Suthep Thaugsuban

Also on Tuesday civil servants and employees of public offices showed their support for the government in front of the parliament building.
From left to right: Pheu Thai MP's Wiphuthalang Phattanaphumtha, ?, Suphon Attawong, aka Isan Rambo

Government supporters in front of the parliament building.

On Wednesday (according to Bangkok Post) ...Protesters besieged at least 31 provincial halls nationwide yesterday, including 14 in the southern region. They took over three in the North, five in the Central Plains, two in the West, two in the East, and five in the Northeast...
But it seems at the moment the government is not really impressed. Although the ISA was extended to all districts of Bangkok and the neighbouring provinces, the anti-government protesters refuse to end their rallies. 
And why should they? There are no signs that the government will enforce the ISA through police or military intervention. The Yingluck administration still pins its hope on peaceful negotiations. But protest leader Suthep Thaugsuban rejects all talks with the government categorically.

Apart from those events mentioned before we learned nothing new since Tuesday. Just the same old accusations, insults and ignorance we heard and observed for years: Thaksin is the root of all evil, Thaksin wants to destroy the monarchy, before Thaksin everything in Thailand was fine (yep, that's why  Thailand experienced 18 coup's or coup attempts since 1930's, brutal military regimes and several violent crackdowns - sorry, link in German language only:
"And of course Thailand´s people were happy and united before Thaksin came to power."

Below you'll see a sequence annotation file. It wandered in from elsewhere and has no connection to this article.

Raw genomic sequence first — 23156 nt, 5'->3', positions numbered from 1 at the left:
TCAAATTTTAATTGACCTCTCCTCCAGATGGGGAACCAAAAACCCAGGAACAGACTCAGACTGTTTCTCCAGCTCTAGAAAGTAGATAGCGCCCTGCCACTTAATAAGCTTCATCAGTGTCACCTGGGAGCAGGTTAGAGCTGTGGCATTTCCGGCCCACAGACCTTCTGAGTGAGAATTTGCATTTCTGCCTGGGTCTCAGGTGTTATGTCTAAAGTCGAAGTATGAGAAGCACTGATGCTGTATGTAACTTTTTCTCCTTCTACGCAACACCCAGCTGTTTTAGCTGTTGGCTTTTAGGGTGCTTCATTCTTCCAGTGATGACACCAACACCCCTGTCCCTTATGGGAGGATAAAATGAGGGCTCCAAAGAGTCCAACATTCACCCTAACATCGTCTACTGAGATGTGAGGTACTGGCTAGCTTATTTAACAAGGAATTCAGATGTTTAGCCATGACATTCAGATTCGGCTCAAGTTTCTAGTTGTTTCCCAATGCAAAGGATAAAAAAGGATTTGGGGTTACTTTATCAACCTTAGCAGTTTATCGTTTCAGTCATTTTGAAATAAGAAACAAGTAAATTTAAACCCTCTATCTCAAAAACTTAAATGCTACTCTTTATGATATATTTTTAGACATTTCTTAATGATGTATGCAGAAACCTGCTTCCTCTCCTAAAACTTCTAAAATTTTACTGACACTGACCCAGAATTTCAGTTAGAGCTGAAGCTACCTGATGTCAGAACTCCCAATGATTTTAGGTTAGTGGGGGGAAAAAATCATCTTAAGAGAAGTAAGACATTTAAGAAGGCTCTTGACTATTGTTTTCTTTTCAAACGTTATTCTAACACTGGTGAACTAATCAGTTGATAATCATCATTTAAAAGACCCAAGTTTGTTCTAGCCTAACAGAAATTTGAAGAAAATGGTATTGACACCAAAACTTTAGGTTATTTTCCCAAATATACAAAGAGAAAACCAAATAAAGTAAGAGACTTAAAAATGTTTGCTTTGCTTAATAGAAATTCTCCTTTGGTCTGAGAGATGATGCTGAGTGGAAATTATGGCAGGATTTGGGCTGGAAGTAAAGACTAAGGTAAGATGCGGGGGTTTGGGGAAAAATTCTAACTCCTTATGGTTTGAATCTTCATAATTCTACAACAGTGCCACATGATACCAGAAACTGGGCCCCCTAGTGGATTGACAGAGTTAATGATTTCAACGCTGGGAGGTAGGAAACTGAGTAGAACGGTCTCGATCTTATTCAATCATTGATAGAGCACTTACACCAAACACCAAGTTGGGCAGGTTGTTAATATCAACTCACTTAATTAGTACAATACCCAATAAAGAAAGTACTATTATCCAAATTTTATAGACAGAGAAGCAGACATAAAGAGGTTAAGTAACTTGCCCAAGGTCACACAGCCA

The way people think of their fellow country men (for centuries) and how deeply devided Thailand's society really is shows the following quote:
... "We are rich and our children are educated in Bangkok," said Nonthapan Suwananon, an anti-government protester who manages an office. "They (the Redshirts) are poor, uneducated and have been bought out by Thaksin and his lot.".

And today, Thursday 28 November, Prime Minister Yingluck Shinawatra comfortably survived the no-confidence vote with 297 coalition MPs voting in her support. A total of 134 opposition MPs voted against her while five MPs abstained.

Obviously that attack on the photo journalist on monday, the attempts of intimidation of several Thai television chanels and the occupations of the state agencies scared people away. On Sunday between 100,000 and 150,000 supporters joined the protest, on Tuesday the number of protesters had already dwindeled away. Only some tens of thousands still joined the protest sites or protest marches. It seems that most people don't agree with Suthep's aggressive methods. The coming days will be crucial for Suthep and his "REVOLUTION". He is running out of options to step up the pressure on the government by "peaceful" means. Occupying the Parliament Building and the Government House or an airport are possibly his last opportunities to get the Yingluck-government into trouble.